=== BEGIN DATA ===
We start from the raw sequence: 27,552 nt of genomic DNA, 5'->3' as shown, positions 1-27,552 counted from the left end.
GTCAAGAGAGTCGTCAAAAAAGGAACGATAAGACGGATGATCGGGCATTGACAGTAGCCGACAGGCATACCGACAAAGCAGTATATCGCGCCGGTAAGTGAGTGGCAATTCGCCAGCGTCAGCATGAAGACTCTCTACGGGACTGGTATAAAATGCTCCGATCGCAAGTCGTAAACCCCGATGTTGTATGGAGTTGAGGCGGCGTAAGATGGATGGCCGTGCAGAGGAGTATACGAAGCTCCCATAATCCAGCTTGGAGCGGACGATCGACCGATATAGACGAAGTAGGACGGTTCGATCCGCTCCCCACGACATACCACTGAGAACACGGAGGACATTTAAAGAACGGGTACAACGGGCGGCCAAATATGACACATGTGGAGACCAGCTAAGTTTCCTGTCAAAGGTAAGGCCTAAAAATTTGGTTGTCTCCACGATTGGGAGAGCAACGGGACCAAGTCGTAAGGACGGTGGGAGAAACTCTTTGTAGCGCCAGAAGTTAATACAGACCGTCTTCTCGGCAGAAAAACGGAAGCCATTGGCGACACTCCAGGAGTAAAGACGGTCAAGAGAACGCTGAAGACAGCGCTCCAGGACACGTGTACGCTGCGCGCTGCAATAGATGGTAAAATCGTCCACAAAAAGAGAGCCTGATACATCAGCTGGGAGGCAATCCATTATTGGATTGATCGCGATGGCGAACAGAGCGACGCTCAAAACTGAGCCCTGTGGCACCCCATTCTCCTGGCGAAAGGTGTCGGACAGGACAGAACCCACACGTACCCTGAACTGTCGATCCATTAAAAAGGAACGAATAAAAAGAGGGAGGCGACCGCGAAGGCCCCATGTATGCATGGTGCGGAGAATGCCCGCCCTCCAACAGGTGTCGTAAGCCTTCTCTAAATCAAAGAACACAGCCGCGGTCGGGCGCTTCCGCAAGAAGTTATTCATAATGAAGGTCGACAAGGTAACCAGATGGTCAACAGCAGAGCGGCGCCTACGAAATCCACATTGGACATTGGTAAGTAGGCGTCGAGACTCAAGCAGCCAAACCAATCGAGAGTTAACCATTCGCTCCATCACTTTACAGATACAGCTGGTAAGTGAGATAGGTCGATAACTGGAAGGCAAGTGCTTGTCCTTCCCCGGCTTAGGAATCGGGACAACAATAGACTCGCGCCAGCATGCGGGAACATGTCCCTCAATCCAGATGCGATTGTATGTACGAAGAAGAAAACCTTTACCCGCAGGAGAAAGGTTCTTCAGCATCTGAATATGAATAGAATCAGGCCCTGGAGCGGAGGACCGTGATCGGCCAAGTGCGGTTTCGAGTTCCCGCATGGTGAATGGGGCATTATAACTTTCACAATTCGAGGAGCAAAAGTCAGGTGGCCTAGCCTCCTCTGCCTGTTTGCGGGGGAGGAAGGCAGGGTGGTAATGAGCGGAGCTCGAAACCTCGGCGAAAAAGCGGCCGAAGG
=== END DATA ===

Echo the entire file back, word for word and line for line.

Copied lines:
We start from the raw sequence: 27,552 nt of genomic DNA, 5'->3' as shown, positions 1-27,552 counted from the left end.
GTCAAGAGAGTCGTCAAAAAAGGAACGATAAGACGGATGATCGGGCATTGACAGTAGCCGACAGGCATACCGACAAAGCAGTATATCGCGCCGGTAAGTGAGTGGCAATTCGCCAGCGTCAGCATGAAGACTCTCTACGGGACTGGTATAAAATGCTCCGATCGCAAGTCGTAAACCCCGATGTTGTATGGAGTTGAGGCGGCGTAAGATGGATGGCCGTGCAGAGGAGTATACGAAGCTCCCATAATCCAGCTTGGAGCGGACGATCGACCGATATAGACGAAGTAGGACGGTTCGATCCGCTCCCCACGACATACCACTGAGAACACGGAGGACATTTAAAGAACGGGTACAACGGGCGGCCAAATATGACACATGTGGAGACCAGCTAAGTTTCCTGTCAAAGGTAAGGCCTAAAAATTTGGTTGTCTCCACGATTGGGAGAGCAACGGGACCAAGTCGTAAGGACGGTGGGAGAAACTCTTTGTAGCGCCAGAAGTTAATACAGACCGTCTTCTCGGCAGAAAAACGGAAGCCATTGGCGACACTCCAGGAGTAAAGACGGTCAAGAGAACGCTGAAGACAGCGCTCCAGGACACGTGTACGCTGCGCGCTGCAATAGATGGTAAAATCGTCCACAAAAAGAGAGCCTGATACATCAGCTGGGAGGCAATCCATTATTGGATTGATCGCGATGGCGAACAGAGCGACGCTCAAAACTGAGCCCTGTGGCACCCCATTCTCCTGGCGAAAGGTGTCGGACAGGACAGAACCCACACGTACCCTGAACTGTCGATCCATTAAAAAGGAACGAATAAAAAGAGGGAGGCGACCGCGAAGGCCCCATGTATGCATGGTGCGGAGAATGCCCGCCCTCCAACAGGTGTCGTAAGCCTTCTCTAAATCAAAGAACACAGCCGCGGTCGGGCGCTTCCGCAAGAAGTTATTCATAATGAAGGTCGACAAGGTAACCAGATGGTCAACAGCAGAGCGGCGCCTACGAAATCCACATTGGACATTGGTAAGTAGGCGTCGAGACTCAAGCAGCCAAACCAATCGAGAGTTAACCATTCGCTCCATCACTTTACAGATACAGCTGGTAAGTGAGATAGGTCGATAACTGGAAGGCAAGTGCTTGTCCTTCCCCGGCTTAGGAATCGGGACAACAATAGACTCGCGCCAGCATGCGGGAACATGTCCCTCAATCCAGATGCGATTGTATGTACGAAGAAGAAAACCTTTACCCGCAGGAGAAAGGTTCTTCAGCATCTGAATATGAATAGAATCAGGCCCTGGAGCGGAGGACCGTGATCGGCCAAGTGCGGTTTCGAGTTCCCGCATGGTGAATGGGGCATTATAACTTTCACAATTCGAGGAGCAAAAGTCAGGTGGCCTAGCCTCCTCTGCCTGTTTGCGGGGGAGGAAGGCAGGGTGGTAATGAGCGGAGCTCGAAACCTCGGCGAAAAAGCGGCCGAAGG